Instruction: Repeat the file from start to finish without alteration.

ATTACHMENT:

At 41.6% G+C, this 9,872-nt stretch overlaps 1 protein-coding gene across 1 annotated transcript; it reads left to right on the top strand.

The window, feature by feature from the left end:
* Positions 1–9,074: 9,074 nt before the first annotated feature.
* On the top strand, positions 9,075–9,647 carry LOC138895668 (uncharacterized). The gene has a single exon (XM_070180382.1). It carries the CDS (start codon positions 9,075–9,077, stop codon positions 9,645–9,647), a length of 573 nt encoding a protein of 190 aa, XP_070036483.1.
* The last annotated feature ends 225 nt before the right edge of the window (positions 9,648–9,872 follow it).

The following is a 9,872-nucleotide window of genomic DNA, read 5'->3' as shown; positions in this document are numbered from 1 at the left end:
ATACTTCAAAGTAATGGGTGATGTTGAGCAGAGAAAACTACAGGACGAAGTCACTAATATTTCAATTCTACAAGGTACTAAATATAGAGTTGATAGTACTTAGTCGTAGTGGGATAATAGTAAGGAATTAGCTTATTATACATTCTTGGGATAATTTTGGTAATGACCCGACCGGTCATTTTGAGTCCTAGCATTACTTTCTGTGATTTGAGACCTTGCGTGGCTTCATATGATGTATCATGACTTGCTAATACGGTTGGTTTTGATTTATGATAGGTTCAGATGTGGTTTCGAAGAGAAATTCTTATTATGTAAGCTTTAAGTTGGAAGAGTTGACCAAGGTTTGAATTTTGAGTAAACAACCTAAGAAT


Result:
At 41.6% G+C, this 9,872-nt stretch overlaps 1 protein-coding gene across 1 annotated transcript; it reads left to right on the top strand.

The window, feature by feature from the left end:
* Positions 1–9,074: 9,074 nt before the first annotated feature.
* On the top strand, positions 9,075–9,647 carry LOC138895668 (uncharacterized). The gene has a single exon (XM_070180382.1). It carries the CDS (start codon positions 9,075–9,077, stop codon positions 9,645–9,647), a length of 573 nt encoding a protein of 190 aa, XP_070036483.1.
* The last annotated feature ends 225 nt before the right edge of the window (positions 9,648–9,872 follow it).

The following is a 9,872-nucleotide window of genomic DNA, read 5'->3' as shown; positions in this document are numbered from 1 at the left end:
ATACTTCAAAGTAATGGGTGATGTTGAGCAGAGAAAACTACAGGACGAAGTCACTAATATTTCAATTCTACAAGGTACTAAATATAGAGTTGATAGTACTTAGTCGTAGTGGGATAATAGTAAGGAATTAGCTTATTATACATTCTTGGGATAATTTTGGTAATGACCCGACCGGTCATTTTGAGTCCTAGCATTACTTTCTGTGATTTGAGACCTTGCGTGGCTTCATATGATGTATCATGACTTGCTAATACGGTTGGTTTTGATTTATGATAGGTTCAGATGTGGTTTCGAAGAGAAATTCTTATTATGTAAGCTTTAAGTTGGAAGAGTTGACCAAGGTTTGAATTTTGAGTAAACAACCTAAGAAT